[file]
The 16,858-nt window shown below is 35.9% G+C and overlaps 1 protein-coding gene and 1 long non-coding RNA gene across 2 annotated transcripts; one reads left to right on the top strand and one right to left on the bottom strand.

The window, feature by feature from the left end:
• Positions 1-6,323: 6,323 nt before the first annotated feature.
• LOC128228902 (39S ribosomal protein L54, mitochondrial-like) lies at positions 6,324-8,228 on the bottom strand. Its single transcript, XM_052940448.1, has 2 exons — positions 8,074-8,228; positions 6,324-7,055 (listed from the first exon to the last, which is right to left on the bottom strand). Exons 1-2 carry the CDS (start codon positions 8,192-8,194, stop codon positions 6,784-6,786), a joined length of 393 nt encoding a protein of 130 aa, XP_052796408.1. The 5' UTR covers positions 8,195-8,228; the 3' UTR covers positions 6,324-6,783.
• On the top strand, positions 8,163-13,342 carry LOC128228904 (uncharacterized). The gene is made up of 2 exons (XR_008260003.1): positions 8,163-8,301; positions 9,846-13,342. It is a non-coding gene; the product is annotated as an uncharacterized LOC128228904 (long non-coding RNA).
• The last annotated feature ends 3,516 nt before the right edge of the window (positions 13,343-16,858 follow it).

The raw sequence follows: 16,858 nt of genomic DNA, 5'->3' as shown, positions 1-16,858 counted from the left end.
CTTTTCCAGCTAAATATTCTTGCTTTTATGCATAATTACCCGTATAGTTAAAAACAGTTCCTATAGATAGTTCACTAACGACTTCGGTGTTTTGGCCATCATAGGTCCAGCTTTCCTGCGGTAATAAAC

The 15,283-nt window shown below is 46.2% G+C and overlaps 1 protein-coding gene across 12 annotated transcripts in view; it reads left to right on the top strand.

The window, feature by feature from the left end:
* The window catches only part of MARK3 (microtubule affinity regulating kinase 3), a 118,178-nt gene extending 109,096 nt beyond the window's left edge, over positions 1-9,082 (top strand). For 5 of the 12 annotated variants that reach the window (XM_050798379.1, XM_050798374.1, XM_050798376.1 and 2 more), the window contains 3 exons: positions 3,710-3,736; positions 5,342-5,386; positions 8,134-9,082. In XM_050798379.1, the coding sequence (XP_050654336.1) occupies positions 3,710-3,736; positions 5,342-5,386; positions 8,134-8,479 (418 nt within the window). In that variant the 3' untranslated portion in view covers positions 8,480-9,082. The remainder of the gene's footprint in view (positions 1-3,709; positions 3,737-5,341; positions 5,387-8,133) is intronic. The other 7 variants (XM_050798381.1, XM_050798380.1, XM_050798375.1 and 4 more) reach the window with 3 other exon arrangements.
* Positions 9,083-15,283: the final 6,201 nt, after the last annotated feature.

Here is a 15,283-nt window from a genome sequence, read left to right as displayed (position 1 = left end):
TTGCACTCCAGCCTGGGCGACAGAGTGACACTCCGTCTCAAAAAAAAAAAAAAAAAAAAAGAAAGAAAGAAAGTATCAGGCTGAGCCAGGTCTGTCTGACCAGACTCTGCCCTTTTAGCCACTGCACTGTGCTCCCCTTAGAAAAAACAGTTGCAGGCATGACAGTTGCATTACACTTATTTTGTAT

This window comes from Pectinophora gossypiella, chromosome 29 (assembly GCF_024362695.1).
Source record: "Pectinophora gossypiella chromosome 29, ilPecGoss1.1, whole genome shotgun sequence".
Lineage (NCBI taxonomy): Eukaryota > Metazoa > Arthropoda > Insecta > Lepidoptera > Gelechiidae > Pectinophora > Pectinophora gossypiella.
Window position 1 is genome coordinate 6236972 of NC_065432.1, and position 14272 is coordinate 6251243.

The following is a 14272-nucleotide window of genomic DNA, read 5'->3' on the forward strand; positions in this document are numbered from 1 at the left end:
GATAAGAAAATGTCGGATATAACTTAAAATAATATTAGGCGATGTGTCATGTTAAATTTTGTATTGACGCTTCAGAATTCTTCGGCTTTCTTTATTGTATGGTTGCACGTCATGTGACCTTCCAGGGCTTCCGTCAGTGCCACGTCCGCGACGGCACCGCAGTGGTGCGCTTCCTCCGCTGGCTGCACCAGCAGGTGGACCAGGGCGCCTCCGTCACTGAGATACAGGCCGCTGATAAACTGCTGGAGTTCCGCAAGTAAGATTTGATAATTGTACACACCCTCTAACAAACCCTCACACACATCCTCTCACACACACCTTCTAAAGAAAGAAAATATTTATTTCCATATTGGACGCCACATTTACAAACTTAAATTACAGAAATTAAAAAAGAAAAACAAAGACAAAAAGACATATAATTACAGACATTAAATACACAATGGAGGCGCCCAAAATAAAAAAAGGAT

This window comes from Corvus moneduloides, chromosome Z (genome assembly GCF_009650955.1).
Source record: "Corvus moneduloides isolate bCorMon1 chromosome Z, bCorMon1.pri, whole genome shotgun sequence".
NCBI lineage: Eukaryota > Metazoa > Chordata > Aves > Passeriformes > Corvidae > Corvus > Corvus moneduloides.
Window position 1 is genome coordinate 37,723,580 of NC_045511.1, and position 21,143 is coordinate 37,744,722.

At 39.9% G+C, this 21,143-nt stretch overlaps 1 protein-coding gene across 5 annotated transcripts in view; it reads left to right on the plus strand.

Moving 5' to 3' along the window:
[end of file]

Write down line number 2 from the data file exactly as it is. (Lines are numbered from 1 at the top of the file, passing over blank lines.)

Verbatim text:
The window, feature by feature from the left end: